Wednesday, October 14, 2015

Wednesday Words








“A generation of consumers has grown up wearing what is often referred to as ‘fast fashion’ — trendy, inexpensive versions of runway looks that shoppers wear for one season, or one occasion, and often toss,” Elizabeth Holmes wrote in The Wall Street Journal last year. “Now, many of these shoppers are graduating to a philosophy of quality not quantity.”

22 comments:

  1. My teen-aged daughter has been to a couple of birthday parties where, instead of goodie bags, the girls were given mall gift cards and went shopping. She has come home with clothes I would never buy her.

    Complete FF outfits are cheap enough for party favors. Mind blowing to me.

    My teen can tell the difference. She observed the thinness of FF tops and how quickly they rip.

    ReplyDelete
    Replies
    1. We sewists are fortunate in that we can teach our children, or others, what quality fabric and construction is. Kudos to your daughter.

      Delete
  2. I sure hope this is true. It will be an education, though, to pull off, as a generation has come along that only knows fast fashion. Have you seen evidence of this?

    ReplyDelete
  3. You decide to dispense with disposable fashion. And then what?

    The problem is that better clothes are stratospherically expensive. You can wear fewer things, but you need a certain minimum number of garments else you'll wear everything out in a season or two. As the documentary Schmatta explained, the quality, mid-range manufacturer is gone.

    ReplyDelete
    Replies
    1. This is why we sew, Reader. Not because it is cheaper than fast fashion because it isn't, but because we can have access to affordable, unique clothing for a fraction of couture. :)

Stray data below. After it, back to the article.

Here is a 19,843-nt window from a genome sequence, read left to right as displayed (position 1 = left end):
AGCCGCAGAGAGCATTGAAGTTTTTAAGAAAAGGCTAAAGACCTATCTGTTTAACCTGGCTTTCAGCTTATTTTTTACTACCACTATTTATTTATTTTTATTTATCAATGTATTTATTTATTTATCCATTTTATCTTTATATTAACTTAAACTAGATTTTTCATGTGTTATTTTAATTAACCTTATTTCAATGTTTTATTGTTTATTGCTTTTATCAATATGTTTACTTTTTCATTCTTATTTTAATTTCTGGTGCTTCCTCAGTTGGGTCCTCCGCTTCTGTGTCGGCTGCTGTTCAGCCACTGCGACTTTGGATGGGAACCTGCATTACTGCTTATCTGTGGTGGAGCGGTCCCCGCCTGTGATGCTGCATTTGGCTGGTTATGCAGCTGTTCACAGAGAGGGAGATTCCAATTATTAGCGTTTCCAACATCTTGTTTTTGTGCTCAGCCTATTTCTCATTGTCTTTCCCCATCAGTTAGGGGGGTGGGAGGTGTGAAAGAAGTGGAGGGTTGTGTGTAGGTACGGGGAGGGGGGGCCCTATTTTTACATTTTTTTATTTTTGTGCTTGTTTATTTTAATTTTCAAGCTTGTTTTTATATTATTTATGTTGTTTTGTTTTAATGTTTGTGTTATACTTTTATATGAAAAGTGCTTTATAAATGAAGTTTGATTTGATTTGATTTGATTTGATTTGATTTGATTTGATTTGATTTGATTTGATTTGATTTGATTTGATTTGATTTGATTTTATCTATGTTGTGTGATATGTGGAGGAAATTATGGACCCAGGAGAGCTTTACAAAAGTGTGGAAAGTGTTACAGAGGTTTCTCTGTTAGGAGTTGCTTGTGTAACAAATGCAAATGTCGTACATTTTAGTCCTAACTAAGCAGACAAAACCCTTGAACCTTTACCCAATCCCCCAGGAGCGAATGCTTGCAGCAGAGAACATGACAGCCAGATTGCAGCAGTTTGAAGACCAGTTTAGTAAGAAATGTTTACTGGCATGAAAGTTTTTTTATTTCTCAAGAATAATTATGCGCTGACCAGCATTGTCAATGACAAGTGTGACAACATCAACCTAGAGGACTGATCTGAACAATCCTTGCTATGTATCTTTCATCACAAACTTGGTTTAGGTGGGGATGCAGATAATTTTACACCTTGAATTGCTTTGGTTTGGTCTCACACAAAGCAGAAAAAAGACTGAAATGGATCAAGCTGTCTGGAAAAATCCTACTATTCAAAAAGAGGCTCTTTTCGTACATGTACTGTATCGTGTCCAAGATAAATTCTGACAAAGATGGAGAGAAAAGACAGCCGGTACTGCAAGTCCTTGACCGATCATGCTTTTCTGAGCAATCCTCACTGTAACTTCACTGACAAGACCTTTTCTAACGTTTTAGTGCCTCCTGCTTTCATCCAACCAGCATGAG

Delete
    2. You took the words right out of my mouth, Mrs. C. . I do have to say we could learn a lot from our Canadian neighbors in Quebec province. If you've ever been there you know the population is VERY well dressed and that is not just something the affluent practice. There is a high value put on quality clothing, and less of it. They are very discerning in their purchases, buying less than we do, and yet look ever so stylish. There is a lesson to be learned there. I live close to this environment and the difference in the sophistication as you cross the border is stunning. We need to wean ourselves from the instant gratification of fast fashion and buy less often but better quality. That may require seeking out better retailers but its out there.

      Delete
    3. Just want to underline that we sew and can make this happen. And as the next poster says, we can always thrift. I can't tell you how many Pendleton wools and cashmere coats I've seen at the resale shops. (google wouldn't let me edit my post and add this. )